Knee down stands for riding a motorcycle in which a knee touches the ground when cornering.
This riding style is useful, in most cases for motorcycle racers, to increase cornering speed by in the same time try to get them motorcycle still as vertical als possible.
By doing this, you maximize the grip during cornering as there is a bigger part of the motorcycle tyre touching the asfalt. MotoGP riders are going to the extreme and are using this technique to feel what is their lean angle, even using their elbows, and in certain cases even push the bike back upride when the bike is falling down.
When looking at other riders performing a knee down, you would think that scraping your knee against the asfalt is just a matter of sticking out your knee and it will automatically touch the asfalt.
Nothing could be further from the thue, there are a lot of things that need to be done right to perform a good knee down. And it is not something you can perform in every corner you take on the road.
That is why I subscribed to a knee down training given by the instructors at ClubMot. A training not commonly teached by rider schools, so a perfect opportunity to further broaden my skill set.
The training grounds was a parking area in the industrial area at Erembodegem, near Aalst. Instructor Tom was finishing up with the morning group as I arrived. Yes, I looked a bit silly wearing a full leather racing suit on my allroad Transalp - but - that never bothered me before.
I was taking this session with two other colleague motorcyclists, both good and down to earth guys. First the basics were discussed, why do we knee down, what are the important steps of taking a turn.
Offcourse looking into the direction of taking a turn is the most important once, but also the most overlooked. Secondly, a good seating position on the bike is essential for cornering with a knee down.
So after showing how it's done Tom urged us onto the test bike, fitted with special wheels, wheels which would come in handy. These additional wheels ensure that the rider is not harmed when leaning the bike too far over, also helping with damage control on the rider's ego.
First outing with the bike is to familiarize yourself with the setup and the feeling of the Suzuki SV650x with the additional wheels. The little twin cylinder bike is perfect for these low speed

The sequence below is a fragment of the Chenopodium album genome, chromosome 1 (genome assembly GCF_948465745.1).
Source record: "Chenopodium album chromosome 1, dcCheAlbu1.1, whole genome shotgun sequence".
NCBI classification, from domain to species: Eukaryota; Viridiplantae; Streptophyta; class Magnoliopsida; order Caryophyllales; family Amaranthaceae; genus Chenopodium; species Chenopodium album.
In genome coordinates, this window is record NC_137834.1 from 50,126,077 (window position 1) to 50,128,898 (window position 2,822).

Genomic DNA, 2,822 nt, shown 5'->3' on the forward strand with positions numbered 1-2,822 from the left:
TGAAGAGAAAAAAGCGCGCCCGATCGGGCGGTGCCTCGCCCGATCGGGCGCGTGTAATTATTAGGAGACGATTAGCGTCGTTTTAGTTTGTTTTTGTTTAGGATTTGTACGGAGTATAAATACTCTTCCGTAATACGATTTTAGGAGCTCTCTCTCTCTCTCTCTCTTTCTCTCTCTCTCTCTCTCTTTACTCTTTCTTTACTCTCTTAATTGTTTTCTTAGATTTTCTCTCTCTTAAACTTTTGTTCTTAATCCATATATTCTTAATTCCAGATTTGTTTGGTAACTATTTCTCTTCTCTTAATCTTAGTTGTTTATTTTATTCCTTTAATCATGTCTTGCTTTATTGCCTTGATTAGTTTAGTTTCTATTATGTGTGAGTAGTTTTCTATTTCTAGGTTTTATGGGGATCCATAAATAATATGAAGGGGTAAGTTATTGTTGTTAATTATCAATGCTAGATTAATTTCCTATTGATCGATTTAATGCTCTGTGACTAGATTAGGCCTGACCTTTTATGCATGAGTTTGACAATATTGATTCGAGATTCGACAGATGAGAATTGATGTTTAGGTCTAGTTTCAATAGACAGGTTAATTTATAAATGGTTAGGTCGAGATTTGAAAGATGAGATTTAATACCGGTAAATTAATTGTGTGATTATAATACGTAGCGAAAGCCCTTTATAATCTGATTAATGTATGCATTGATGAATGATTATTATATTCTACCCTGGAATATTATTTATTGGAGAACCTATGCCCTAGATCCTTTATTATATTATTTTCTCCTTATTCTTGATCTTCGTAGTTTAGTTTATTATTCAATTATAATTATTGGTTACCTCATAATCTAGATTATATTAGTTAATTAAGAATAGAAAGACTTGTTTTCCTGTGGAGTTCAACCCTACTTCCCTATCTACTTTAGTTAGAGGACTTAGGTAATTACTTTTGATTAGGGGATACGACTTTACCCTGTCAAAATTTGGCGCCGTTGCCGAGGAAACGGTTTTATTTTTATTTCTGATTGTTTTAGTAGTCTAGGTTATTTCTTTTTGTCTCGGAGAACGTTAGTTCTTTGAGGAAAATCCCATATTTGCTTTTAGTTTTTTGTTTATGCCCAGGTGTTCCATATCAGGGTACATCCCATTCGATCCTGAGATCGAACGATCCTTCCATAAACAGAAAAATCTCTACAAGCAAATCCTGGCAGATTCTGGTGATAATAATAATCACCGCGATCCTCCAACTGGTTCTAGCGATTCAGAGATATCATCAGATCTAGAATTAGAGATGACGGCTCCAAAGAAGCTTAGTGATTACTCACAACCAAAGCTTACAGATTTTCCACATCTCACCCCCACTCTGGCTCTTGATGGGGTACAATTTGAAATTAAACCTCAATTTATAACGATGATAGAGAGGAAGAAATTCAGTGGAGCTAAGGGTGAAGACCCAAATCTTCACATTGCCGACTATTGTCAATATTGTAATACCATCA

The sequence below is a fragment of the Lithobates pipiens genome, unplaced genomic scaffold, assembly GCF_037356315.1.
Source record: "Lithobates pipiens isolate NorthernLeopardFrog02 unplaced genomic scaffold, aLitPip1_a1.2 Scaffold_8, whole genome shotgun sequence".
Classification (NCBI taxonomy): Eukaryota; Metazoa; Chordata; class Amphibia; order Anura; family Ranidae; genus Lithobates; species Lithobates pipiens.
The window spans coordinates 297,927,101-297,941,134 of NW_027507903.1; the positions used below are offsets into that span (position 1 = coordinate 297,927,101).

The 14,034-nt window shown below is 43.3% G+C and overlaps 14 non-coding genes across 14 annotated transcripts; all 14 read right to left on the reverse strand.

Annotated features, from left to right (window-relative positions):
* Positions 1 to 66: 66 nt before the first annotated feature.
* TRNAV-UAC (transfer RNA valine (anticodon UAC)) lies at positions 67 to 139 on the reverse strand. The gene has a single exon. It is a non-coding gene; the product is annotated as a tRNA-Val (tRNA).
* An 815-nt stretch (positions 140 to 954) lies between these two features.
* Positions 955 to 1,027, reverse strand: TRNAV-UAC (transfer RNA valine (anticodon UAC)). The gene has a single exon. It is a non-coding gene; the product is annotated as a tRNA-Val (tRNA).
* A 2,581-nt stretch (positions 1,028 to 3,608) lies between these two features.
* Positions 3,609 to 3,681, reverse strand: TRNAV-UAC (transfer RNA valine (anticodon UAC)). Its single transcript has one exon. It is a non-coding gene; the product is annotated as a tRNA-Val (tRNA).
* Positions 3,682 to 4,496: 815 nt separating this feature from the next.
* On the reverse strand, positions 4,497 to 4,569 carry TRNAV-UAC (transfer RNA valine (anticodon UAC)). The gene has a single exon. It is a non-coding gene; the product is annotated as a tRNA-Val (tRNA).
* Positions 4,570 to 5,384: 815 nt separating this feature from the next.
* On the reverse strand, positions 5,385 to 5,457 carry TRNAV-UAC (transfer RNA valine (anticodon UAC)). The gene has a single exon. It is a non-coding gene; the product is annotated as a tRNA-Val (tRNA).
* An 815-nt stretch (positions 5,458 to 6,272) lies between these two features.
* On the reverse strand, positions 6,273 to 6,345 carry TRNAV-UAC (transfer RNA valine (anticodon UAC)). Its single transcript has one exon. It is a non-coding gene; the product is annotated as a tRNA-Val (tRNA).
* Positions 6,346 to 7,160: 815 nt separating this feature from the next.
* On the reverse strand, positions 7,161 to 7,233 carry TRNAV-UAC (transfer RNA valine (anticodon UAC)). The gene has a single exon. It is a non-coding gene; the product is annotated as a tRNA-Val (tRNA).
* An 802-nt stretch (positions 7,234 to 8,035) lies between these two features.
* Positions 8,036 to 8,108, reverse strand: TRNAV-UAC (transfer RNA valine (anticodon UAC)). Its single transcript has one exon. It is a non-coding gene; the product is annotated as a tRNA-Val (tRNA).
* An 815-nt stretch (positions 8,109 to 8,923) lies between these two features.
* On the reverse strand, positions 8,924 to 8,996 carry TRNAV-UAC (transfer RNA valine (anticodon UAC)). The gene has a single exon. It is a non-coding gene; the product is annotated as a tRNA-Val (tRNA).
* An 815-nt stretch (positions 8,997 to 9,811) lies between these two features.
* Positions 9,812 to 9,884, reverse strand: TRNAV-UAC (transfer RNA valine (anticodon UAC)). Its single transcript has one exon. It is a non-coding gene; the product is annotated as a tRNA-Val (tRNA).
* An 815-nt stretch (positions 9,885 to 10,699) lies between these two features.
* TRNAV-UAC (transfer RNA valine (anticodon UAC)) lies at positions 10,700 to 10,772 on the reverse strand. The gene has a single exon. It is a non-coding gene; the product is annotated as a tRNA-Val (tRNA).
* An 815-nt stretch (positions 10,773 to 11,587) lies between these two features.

maneuvers, although I found the seating position very cramped, as you need to slide your bum completely to the back of the seat to lower your torso towards the tank. For me this meant almost sliding on the pillans seat to make room for my (big) belly.
Riding circles, an 8 pattern or just ovals are enough in the first sessions, and we are coached on our cornering techniques, and other obvious shortcomings by Tom. If every student had their first outing, Tom is convinced all of us will be performing a knee down by the end of the day.
The Second session is dedicated to moving the body in parallel with the wheel-axe of the bike and putting the knee already a bit closer to the asfalt. Keeping a constant throttle, making large corners, and looking the correct way are really important.
Third session we are asked to exaggerate our seating position on the bike, this to already feel how a knee down feels and what to expect. Tom is very professional and is just pushing us in the correct manner without it becoming dangerous or obliged. Still he is shouting fair feedback your way.
Fourth session was the lucky charm for me, both knee patches on my suit kissed the asfalt before the wheels did. The other class members performed the same, you can't put into words their faces when they touched the ground, ecstatic comes close.
Fifth and last session is a confirmation on what you have learned in this short period of time. Also fatigue is kicking in, cramps in muscles I didn't know existed were hurting. The fact that I could parade with a scuffed up knee slider did relieve the pain a bit.
After our half-a-day learning session, everybody agreed that this class should be followed by all riders who wish to ride sporty on the road and will pay dividends on the track.
Not only making your fast but more in control of the situation. The only thing that is allowed to scrape on the floor are your sliders, no foot pegs or other parts of the motorcycle.
If you are one of those people or you simply want to learn a new technique with minimal risk, don't hesitate and give the boys and girls of Clubmot a call and subscribe for the knee down training.
Good chance that I will be participating in this session again next year, just to refresh my mind before heading out to organized track days.